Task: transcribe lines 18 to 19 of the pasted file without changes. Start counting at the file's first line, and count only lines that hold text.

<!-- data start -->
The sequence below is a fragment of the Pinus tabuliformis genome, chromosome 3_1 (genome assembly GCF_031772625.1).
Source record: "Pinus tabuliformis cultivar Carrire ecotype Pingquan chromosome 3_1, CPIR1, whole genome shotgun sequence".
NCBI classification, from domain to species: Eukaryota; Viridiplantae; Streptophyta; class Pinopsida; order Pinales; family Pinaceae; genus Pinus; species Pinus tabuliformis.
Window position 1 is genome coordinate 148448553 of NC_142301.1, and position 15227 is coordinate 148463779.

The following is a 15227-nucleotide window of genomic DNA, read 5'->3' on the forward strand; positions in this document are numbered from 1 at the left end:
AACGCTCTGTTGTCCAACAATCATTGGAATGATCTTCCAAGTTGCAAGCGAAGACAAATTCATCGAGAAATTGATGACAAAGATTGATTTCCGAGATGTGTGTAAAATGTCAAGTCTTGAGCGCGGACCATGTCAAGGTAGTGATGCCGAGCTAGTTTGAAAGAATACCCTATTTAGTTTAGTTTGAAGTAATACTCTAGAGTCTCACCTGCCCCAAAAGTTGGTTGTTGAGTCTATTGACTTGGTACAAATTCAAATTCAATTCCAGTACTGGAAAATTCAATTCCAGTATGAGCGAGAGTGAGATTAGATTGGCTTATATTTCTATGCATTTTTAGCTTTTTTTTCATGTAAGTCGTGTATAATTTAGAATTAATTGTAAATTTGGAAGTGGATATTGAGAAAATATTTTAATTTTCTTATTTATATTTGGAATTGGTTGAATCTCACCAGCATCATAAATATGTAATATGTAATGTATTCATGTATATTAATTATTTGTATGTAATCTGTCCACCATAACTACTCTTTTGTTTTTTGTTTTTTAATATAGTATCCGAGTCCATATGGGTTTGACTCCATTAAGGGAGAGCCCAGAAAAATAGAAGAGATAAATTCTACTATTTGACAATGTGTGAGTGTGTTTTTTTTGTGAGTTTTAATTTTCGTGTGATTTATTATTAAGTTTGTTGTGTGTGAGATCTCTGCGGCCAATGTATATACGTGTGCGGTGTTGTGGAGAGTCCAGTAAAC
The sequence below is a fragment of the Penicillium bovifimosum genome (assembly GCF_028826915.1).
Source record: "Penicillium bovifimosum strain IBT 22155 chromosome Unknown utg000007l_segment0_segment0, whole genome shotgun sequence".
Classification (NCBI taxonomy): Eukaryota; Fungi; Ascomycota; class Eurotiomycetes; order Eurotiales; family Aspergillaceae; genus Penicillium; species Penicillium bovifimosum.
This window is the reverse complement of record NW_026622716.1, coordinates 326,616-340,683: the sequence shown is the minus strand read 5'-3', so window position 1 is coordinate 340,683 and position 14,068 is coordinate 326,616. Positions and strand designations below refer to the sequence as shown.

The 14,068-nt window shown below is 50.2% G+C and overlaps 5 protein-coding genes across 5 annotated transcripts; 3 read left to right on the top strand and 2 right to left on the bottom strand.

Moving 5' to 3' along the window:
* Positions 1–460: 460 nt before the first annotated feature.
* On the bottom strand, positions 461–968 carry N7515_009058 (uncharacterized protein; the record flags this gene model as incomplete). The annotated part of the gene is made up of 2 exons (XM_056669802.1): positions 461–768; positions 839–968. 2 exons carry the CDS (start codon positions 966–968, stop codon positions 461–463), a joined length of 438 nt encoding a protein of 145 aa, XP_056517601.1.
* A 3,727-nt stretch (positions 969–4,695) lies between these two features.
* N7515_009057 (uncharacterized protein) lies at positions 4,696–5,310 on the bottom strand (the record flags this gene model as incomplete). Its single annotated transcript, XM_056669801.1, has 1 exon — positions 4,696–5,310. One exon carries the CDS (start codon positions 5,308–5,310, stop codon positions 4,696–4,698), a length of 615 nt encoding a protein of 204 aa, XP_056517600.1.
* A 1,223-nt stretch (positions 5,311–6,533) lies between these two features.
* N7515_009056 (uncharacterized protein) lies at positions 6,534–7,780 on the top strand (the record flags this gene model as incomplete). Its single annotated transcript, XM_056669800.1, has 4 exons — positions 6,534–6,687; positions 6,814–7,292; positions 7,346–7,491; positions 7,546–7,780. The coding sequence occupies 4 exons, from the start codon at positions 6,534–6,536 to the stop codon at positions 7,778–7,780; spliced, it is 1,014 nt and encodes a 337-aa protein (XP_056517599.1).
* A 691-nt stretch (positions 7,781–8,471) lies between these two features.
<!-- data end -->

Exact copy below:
* N7515_009056 (uncharacterized protein) lies at positions 6,534–7,780 on the top strand (the record flags this gene model as incomplete). Its single annotated transcript, XM_056669800.1, has 4 exons — positions 6,534–6,687; positions 6,814–7,292; positions 7,346–7,491; positions 7,546–7,780. The coding sequence occupies 4 exons, from the start codon at positions 6,534–6,536 to the stop codon at positions 7,778–7,780; spliced, it is 1,014 nt and encodes a 337-aa protein (XP_056517599.1).
* A 691-nt stretch (positions 7,781–8,471) lies between these two features.